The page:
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CQC inspectors find improvement at Royal Berkshire Hospital maternity and gynaecology departments

Published:
25 April 2016
Service:
Royal Berkshire Hospital
Categories:
  • Media,
  • Hospitals

The Chief Inspector of Hospitals has rated Royal Berkshire Hospital maternity and gynaecology services as Requires Improvement following a focused inspection by the Care Quality Commission (CQC).

The CQC inspection team, which included specialist advisors, visited the hospital in London Road, Reading, over two days during November 2015 to ensure improvements had been made from a previous inspection in March 2014. On this inspection, inspectors found that the trust had improved maternity services with effectiveness, caring and leadership rated as Good but safety and responsiveness to people’s needs still needing further improvement.

A full report of the inspection has been published on this website.

CQC’s Deputy Chief Inspector of Hospitals, Professor Edward Baker, said:

“It is very clear that the leadership of Royal Berkshire Hospital have taken our findings from our last inspections very seriously and the improvements speak for themselves. At our last inspection we did set out a number of improvements and the trust have worked hard to ensure change has taken place.

“I would now expect the trust to build upon this progress and take further action to improve. We will return in due course to check that the necessary progress is made on behalf of the people who need on this service.”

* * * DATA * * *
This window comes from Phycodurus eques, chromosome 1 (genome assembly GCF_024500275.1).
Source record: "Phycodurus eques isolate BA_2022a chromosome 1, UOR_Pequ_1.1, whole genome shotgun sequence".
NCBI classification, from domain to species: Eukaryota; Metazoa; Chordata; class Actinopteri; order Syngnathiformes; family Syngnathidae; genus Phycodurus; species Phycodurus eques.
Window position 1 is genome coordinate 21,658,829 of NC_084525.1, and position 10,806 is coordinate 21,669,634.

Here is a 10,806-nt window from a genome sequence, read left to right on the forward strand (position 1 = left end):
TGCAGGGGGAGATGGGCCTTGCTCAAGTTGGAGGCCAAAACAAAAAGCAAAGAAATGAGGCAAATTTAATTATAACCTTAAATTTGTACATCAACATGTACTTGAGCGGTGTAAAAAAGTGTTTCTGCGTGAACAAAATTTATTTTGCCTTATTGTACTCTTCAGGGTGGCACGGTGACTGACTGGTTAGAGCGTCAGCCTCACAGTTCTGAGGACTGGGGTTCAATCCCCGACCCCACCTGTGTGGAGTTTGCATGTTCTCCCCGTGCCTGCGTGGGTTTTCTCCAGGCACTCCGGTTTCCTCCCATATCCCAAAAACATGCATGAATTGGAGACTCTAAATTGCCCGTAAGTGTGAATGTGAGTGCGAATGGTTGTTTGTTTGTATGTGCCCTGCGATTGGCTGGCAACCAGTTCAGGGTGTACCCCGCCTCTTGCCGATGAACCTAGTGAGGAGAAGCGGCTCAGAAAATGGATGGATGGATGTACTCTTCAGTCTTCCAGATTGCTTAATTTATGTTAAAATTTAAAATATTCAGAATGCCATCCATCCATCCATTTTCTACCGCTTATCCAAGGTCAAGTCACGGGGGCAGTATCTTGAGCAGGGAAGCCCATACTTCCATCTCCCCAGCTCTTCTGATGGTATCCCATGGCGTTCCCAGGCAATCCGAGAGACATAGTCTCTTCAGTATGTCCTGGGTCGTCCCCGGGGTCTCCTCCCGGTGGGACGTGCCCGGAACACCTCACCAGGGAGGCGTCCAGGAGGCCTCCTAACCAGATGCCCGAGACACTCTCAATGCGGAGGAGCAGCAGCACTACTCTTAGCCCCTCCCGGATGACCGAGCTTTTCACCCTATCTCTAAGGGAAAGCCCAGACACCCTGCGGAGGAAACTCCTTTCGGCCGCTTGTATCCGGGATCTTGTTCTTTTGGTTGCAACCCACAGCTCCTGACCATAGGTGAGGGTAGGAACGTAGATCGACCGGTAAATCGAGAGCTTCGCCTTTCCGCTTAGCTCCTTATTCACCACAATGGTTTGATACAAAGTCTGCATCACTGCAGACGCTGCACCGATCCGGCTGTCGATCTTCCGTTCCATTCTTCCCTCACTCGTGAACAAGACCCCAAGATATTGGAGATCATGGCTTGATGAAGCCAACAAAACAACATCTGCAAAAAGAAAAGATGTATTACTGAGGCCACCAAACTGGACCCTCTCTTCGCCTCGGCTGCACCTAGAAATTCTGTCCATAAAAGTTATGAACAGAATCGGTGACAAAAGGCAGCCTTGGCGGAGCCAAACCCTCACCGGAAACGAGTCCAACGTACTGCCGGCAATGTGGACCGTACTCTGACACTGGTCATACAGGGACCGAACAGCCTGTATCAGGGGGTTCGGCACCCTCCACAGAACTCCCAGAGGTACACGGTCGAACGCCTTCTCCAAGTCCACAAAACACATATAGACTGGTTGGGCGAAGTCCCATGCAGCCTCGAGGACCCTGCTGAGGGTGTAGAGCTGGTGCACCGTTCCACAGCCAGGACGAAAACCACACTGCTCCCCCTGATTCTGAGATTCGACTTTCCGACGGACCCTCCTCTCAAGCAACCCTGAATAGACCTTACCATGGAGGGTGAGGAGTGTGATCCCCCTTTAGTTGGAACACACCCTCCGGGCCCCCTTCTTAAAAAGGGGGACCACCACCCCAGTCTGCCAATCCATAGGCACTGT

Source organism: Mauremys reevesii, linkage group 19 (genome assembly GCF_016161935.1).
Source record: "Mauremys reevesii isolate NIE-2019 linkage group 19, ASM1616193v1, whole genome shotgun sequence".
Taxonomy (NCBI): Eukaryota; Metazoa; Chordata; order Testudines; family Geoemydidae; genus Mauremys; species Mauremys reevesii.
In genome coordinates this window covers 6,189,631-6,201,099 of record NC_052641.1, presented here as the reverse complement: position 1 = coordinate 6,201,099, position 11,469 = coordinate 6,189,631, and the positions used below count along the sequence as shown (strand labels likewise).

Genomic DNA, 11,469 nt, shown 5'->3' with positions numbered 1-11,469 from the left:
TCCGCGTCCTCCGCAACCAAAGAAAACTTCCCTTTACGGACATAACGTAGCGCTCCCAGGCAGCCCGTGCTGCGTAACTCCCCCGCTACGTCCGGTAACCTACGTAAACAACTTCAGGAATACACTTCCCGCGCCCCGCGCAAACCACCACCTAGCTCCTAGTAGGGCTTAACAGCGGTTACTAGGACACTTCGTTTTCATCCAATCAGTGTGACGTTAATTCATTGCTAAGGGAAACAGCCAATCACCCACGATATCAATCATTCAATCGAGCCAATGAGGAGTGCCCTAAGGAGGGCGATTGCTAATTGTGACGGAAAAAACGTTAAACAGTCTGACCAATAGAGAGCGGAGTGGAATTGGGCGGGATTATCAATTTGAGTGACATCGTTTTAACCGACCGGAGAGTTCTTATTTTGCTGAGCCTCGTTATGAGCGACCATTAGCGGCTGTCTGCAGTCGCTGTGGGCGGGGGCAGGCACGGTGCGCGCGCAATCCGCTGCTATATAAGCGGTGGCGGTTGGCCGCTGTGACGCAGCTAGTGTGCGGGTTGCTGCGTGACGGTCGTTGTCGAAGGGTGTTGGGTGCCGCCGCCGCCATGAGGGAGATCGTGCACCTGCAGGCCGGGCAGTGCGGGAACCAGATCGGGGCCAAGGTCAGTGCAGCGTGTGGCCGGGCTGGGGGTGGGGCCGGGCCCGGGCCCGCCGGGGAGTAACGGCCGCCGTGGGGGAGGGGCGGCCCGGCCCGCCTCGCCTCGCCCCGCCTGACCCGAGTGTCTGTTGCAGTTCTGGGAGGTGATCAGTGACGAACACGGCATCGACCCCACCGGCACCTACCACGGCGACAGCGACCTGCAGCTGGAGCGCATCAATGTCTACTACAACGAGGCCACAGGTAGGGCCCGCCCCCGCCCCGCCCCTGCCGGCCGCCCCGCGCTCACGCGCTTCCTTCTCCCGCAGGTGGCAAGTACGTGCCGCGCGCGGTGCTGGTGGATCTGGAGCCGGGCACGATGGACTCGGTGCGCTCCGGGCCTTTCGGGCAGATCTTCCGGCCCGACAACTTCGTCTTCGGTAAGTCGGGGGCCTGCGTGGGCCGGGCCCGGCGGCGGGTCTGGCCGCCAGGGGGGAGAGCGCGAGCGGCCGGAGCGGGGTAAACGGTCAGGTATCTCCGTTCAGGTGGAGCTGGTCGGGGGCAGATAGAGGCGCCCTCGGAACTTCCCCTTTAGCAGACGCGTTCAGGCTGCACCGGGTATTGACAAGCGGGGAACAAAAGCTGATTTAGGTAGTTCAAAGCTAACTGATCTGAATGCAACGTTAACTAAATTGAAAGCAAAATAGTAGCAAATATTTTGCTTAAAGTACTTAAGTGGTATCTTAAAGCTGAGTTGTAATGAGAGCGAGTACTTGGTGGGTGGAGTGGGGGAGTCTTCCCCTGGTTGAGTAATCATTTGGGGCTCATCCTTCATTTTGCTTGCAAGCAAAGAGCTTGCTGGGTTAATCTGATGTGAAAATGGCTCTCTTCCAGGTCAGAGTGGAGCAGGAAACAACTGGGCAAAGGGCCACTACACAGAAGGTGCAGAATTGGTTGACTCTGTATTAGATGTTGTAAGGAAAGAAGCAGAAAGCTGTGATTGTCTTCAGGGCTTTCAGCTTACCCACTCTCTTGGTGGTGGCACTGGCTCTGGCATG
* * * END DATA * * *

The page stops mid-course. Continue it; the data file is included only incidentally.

Inspectors found areas of outstanding practice across the trust, including:

  • Breast feeding was encouraged and the midwifery services had achieved UNICEF ‘Baby Friendly’ status.
  • A pink patient wrist-band system had recently been introduced for patients who had undergone surgery and had a vaginal pack in situ. This was to ensure the pack was subsequently removed.

During the inspection, CQC found there was a new vision and strategy being developed for the maternity service included moving the gynaecology service to sit with the maternity service in the urgent care directorate.

Significant improvements had been made to the staffing of the maternity wards.  At the previous inspection in March 2014 inspectors found there were low staffing levels on Rushey ward; this was found by inspectors to be a safety risk. CQC found that improvements have been made in staffing across the maternity unit and issues were escalated appropriately.

Maternity staff were found to work flexibly to consistently ensure women received one to one care in labour redeploying midwives to the delivery suite and on occasions closing Rushey ward, the midwifery led unit. The trust achieved a care level rate of 100% between April – July 2015, 98% in August 2015 and 99% in September 2015.

Inspectors found areas where improvements were needed including:

  • Medicines management practices must be reviewed to ensure medicines are stored at the appropriate temperatures to protect patients from avoidable harm
  • There had not been a dedicated pharmacy service on the gynaecology ward. Inspectors found all the control measures in place were not strictly adhered to which led CQC to conclude medicines management was not found to be as robust as it could have.

ENDS

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Last updated:
29 May 2017

Notes to editors


Providers are required to display their ratings on their premises and on their websites so that the public can see their rating quickly and easily. Further information on the requirement for providers to prominently display their CQC ratings.
 

About the Care Quality Commission

The Care Quality Commission (CQC) is the independent regulator of health and social care in England.


We make sure health and social care services provide people with safe, effective, compassionate, high-quality care and we encourage care services to improve.


We monitor, inspect and regulate services to make sure they meet fundamental standards of quality and safety and we publish what we find to help people choose care.